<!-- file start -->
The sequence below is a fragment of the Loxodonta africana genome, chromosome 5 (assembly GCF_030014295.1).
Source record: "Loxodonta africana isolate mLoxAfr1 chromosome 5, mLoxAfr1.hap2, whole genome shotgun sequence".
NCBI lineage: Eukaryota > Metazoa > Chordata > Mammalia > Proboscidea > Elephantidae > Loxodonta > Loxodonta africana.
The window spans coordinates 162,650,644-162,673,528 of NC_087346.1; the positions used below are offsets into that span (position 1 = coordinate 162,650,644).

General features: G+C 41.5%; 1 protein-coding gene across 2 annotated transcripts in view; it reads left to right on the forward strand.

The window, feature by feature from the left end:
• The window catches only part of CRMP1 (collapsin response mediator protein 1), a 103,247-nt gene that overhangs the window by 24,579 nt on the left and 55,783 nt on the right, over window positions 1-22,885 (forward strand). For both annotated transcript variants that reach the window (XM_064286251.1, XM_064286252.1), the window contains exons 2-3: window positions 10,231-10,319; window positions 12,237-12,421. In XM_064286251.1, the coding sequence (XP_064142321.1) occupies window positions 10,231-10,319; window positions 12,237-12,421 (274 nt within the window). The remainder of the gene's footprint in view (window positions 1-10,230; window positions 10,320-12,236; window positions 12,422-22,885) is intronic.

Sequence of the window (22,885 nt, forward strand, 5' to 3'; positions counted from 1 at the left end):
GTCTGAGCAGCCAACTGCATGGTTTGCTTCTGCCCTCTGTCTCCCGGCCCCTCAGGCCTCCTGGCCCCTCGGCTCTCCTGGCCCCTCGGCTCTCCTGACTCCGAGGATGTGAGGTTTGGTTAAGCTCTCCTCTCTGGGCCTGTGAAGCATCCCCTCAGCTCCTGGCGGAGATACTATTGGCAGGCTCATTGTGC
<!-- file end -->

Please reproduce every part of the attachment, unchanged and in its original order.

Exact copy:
The sequence below is a fragment of the Loxodonta africana genome, chromosome 5 (assembly GCF_030014295.1).
Source record: "Loxodonta africana isolate mLoxAfr1 chromosome 5, mLoxAfr1.hap2, whole genome shotgun sequence".
NCBI lineage: Eukaryota > Metazoa > Chordata > Mammalia > Proboscidea > Elephantidae > Loxodonta > Loxodonta africana.
The window spans coordinates 162,650,644-162,673,528 of NC_087346.1; the positions used below are offsets into that span (position 1 = coordinate 162,650,644).

General features: G+C 41.5%; 1 protein-coding gene across 2 annotated transcripts in view; it reads left to right on the forward strand.

The window, feature by feature from the left end:
• The window catches only part of CRMP1 (collapsin response mediator protein 1), a 103,247-nt gene that overhangs the window by 24,579 nt on the left and 55,783 nt on the right, over window positions 1-22,885 (forward strand). For both annotated transcript variants that reach the window (XM_064286251.1, XM_064286252.1), the window contains exons 2-3: window positions 10,231-10,319; window positions 12,237-12,421. In XM_064286251.1, the coding sequence (XP_064142321.1) occupies window positions 10,231-10,319; window positions 12,237-12,421 (274 nt within the window). The remainder of the gene's footprint in view (window positions 1-10,230; window positions 10,320-12,236; window positions 12,422-22,885) is intronic.

Sequence of the window (22,885 nt, forward strand, 5' to 3'; positions counted from 1 at the left end):
GTCTGAGCAGCCAACTGCATGGTTTGCTTCTGCCCTCTGTCTCCCGGCCCCTCAGGCCTCCTGGCCCCTCGGCTCTCCTGGCCCCTCGGCTCTCCTGACTCCGAGGATGTGAGGTTTGGTTAAGCTCTCCTCTCTGGGCCTGTGAAGCATCCCCTCAGCTCCTGGCGGAGATACTATTGGCAGGCTCATTGTGC